Mutations Affecting the BHLHA9 DNA-Binding Domain Cause MSSD, Mesoaxial Synostotic Syndactyly with Phalangeal Reduction, Malik-Percin Type


Malik S., Percin F. E. , Bornholdt D., Albrecht B., Percesepe A., Koch M. C. , ...Daha Fazla

AMERICAN JOURNAL OF HUMAN GENETICS, cilt.95, ss.649-659, 2014 (SCI İndekslerine Giren Dergi) identifier identifier identifier

  • Cilt numarası: 95 Konu: 6
  • Basım Tarihi: 2014
  • Doi Numarası: 10.1016/j.ajhg.2014.10.012
  • Dergi Adı: AMERICAN JOURNAL OF HUMAN GENETICS
  • Sayfa Sayıları: ss.649-659

Özet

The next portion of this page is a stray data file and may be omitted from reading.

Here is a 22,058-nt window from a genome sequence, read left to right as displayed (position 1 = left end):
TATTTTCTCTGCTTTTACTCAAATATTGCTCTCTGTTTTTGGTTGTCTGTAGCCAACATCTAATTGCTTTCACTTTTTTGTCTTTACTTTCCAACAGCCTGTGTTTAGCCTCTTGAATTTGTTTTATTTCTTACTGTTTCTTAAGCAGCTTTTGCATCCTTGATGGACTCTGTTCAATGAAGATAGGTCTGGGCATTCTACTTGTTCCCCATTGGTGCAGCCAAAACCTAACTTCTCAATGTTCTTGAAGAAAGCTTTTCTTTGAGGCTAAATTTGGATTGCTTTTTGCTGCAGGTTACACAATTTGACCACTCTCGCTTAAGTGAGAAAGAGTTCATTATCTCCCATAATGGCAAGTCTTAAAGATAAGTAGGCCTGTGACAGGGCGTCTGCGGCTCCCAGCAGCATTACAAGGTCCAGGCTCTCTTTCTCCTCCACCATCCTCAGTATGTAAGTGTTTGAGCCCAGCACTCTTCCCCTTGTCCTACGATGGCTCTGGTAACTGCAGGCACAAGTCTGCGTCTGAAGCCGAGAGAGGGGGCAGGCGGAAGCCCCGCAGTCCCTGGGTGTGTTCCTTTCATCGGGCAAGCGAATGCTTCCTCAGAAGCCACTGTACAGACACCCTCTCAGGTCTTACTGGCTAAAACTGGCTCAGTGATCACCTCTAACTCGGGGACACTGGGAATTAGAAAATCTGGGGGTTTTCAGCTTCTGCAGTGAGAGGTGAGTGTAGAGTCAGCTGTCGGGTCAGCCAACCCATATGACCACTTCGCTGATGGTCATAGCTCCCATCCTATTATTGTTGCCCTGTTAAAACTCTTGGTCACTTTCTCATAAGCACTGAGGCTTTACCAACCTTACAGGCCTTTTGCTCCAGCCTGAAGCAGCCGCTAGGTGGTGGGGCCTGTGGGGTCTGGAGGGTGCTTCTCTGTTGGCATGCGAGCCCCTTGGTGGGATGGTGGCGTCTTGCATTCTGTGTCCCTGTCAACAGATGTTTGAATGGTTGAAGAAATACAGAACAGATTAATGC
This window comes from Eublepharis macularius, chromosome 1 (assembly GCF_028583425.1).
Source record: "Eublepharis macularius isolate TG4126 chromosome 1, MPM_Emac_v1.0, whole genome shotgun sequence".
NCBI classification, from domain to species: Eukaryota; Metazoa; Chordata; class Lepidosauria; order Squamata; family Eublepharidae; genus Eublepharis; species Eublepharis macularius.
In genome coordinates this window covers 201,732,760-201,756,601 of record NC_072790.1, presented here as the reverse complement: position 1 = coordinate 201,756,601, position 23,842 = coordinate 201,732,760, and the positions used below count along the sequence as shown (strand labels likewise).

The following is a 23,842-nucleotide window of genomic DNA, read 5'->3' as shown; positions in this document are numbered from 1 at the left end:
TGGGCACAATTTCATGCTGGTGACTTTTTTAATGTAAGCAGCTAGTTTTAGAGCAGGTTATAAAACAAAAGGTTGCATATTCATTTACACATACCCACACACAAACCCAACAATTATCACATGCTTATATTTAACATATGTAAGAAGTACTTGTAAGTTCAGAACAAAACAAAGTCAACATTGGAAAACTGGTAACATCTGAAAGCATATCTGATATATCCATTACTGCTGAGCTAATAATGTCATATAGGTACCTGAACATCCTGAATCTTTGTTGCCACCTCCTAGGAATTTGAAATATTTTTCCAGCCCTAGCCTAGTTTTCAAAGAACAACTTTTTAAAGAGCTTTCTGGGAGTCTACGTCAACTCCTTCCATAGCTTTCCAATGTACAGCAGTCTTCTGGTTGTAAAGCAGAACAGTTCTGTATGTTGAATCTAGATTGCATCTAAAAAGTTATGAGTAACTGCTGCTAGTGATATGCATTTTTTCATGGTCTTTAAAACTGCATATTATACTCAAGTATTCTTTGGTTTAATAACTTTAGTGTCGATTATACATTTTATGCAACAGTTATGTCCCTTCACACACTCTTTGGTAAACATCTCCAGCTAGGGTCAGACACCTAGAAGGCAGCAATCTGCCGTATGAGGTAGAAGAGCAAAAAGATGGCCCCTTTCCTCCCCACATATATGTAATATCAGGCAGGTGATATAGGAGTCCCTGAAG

Mesoaxial synostotic syndactyly, Malik-Percin type (MSSD) (syndactyly type IX) is a rare autosomal-recessive nonsyndromic digit anomaly with only two affected families reported so far. We previously showed that the trait is genetically distinct from other syndactyly types, and through autozygosity mapping we had identified a locus on chromosome 17p13.3 for this unique limb malformation. Here, we extend the number of independent pedigrees from various geographic regions segregating MSSD to a total of six. We demonstrate that three neighboring missense mutations affecting the highly conserved DNA-binding region of the basic helix-loop-helix A9 transcription factor (BHLHA9) are associated with this phenotype. Recombinant BHLHA9 generated by transient gene expression is shown to be located in the cytoplasm and the cell nucleus. Transcription factors 3, 4, and 12, members of the E protein (class I) family of helix-loop-helix transcription factors, are highlighted in yeast two-hybrid analysis as potential dimerization partners for BHLHA9. In the presence of BHLHA9, the potential of these three proteins to activate expression of an E-box-regulated target gene is reduced considerably. BHLHA9 harboring one of the three substitutions detected in MSSD-affected individuals eliminates entirely the transcription activation by these class I bHLH proteins. We conclude that by dimerizing with other bHLH protein monomers, BHLHA9 could fine tune the expression of regulatory factors governing determination of central limb mesenchyme cells, a function made impossible by altering critical amino acids in the DNA binding domain. These findings identify BHLHA9 as an essential player in the regulatory network governing limb morphogenesis in humans.